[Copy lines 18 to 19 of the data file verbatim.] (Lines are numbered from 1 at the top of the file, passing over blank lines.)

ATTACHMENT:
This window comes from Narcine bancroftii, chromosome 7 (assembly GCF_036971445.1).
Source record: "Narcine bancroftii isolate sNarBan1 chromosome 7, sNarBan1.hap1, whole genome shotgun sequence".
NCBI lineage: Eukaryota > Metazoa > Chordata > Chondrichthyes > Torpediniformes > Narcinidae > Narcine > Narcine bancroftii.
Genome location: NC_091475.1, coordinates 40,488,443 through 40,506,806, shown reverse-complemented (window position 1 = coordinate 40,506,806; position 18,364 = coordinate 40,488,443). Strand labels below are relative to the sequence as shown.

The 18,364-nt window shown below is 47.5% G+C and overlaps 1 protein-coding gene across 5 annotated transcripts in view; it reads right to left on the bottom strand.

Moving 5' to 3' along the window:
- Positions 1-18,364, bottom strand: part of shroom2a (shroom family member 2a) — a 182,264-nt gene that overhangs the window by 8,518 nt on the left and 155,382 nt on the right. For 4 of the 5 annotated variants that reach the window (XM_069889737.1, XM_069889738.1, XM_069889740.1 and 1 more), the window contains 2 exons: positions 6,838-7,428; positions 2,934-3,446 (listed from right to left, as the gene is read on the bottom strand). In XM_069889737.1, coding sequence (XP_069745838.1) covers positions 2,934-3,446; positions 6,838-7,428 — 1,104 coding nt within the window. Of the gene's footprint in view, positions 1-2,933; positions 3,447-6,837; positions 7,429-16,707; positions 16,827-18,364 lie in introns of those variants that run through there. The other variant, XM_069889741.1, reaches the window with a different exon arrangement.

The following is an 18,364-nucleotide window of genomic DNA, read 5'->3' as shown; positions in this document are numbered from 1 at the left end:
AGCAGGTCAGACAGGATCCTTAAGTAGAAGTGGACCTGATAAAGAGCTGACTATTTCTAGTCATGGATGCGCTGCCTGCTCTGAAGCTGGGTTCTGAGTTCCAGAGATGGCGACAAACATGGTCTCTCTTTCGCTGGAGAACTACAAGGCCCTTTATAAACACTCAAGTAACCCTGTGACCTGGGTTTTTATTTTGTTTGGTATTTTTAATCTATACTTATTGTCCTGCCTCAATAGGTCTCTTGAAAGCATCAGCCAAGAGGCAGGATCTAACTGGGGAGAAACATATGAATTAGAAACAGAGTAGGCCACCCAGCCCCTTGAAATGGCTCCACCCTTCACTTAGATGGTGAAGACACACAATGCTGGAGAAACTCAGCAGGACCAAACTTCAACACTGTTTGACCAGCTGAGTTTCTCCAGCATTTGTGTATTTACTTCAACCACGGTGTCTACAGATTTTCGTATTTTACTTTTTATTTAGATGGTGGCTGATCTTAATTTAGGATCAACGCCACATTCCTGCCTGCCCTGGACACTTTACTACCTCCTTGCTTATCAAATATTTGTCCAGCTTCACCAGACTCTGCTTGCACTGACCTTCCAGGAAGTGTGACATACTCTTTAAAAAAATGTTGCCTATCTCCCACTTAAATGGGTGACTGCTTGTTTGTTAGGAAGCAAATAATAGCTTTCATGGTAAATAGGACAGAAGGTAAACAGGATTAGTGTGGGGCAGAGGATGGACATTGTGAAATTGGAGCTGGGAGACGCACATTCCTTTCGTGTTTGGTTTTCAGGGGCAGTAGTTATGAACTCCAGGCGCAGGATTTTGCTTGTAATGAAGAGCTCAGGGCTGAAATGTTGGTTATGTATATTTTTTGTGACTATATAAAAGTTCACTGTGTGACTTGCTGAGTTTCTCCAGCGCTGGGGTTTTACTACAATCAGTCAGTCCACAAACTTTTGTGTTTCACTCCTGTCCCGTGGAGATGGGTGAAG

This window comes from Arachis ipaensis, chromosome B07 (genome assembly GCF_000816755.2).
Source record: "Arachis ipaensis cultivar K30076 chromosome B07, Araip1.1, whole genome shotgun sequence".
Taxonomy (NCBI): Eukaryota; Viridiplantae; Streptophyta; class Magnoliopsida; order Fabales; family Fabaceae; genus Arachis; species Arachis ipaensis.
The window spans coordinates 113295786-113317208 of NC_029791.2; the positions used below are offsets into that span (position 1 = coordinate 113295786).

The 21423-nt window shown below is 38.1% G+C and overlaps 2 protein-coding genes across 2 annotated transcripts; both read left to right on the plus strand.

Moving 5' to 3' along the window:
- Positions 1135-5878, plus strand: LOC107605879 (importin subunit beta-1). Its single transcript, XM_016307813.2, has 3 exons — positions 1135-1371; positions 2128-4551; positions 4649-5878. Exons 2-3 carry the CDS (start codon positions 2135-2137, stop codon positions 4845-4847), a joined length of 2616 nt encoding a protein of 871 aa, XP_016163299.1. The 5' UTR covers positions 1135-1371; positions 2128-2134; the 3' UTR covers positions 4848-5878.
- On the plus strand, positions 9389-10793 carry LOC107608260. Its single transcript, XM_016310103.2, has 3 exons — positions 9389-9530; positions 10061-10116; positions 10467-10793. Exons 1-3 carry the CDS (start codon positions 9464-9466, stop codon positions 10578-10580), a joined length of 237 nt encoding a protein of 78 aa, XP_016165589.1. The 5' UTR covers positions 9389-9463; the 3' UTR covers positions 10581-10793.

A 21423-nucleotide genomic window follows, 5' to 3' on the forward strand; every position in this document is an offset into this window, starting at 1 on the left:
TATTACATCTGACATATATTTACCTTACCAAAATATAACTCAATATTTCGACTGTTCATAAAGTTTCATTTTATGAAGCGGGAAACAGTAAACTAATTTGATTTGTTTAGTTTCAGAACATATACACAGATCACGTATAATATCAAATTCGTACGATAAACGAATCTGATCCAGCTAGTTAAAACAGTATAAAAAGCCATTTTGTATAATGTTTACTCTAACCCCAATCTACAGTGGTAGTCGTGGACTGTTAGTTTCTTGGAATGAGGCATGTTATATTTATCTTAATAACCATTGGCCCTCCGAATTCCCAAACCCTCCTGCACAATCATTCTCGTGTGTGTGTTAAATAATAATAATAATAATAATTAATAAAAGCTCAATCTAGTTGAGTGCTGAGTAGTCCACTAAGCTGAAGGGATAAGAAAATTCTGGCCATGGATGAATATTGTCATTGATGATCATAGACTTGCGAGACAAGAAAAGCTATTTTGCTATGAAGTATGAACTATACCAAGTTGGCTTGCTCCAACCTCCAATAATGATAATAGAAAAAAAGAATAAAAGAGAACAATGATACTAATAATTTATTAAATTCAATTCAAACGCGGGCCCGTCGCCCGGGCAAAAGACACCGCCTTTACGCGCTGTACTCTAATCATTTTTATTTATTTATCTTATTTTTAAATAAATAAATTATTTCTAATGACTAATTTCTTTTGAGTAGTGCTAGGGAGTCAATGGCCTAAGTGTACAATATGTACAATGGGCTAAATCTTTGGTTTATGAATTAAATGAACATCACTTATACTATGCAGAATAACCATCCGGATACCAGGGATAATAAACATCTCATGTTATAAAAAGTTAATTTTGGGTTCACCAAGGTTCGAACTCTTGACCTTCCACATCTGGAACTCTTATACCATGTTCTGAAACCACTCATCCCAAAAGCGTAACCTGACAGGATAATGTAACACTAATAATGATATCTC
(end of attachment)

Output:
A 21423-nucleotide genomic window follows, 5' to 3' on the forward strand; every position in this document is an offset into this window, starting at 1 on the left:
TATTACATCTGACATATATTTACCTTACCAAAATATAACTCAATATTTCGACTGTTCATAAAGTTTCATTTTATGAAGCGGGAAACAGTAAACTAATTTGATTTGTTTAGTTTCAGAACATATACACAGATCACGTATAATATCAAATTCGTACGATAAACGAATCTGATCCAGCTAGTTAAAACAGTATAAAAAGCCATTTTGTATAATGTTTACTCTAACCCCAATCTACAGTGGTAGTCGTGGACTGTTAGTTTCTTGGAATGAGGCATGTTATATTTATCTTAATAACCATTGGCCCTCCGAATTCCCAAACCCTCCTGCACAATCATTCTCGTGTGTGTGTTAAATAATAATAATAATAATAATTAATAAAAGCTCAATCTAGTTGAGTGCTGAGTAGTCCACTAAGCTGAAGGGATAAGAAAATTCTGGCCATGGATGAATATTGTCATTGATGATCATAGACTTGCGAGACAAGAAAAGCTATTTTGCTATGAAGTATGAACTATACCAAGTTGGCTTGCTCCAACCTCCAATAATGATAATAGAAAAAAAGAATAAAAGAGAACAATGATACTAATAATTTATTAAATTCAATTCAAACGCGGGCCCGTCGCCCGGGCAAAAGACACCGCCTTTACGCGCTGTACTCTAATCATTTTTATTTATTTATCTTATTTTTAAATAAATAAATTATTTCTAATGACTAATTTCTTTTGAGTAGTGCTAGGGAGTCAATGGCCTAAGTGTACAATATGTACAATGGGCTAAATCTTTGGTTTATGAATTAAATGAACATCACTTATACTATGCAGAATAACCATCCGGATACCAGGGATAATAAACATCTCATGTTATAAAAAGTTAATTTTGGGTTCACCAAGGTTCGAACTCTTGACCTTCCACATCTGGAACTCTTATACCATGTTCTGAAACCACTCATCCCAAAAGCGTAACCTGACAGGATAATGTAACACTAATAATGATATCTC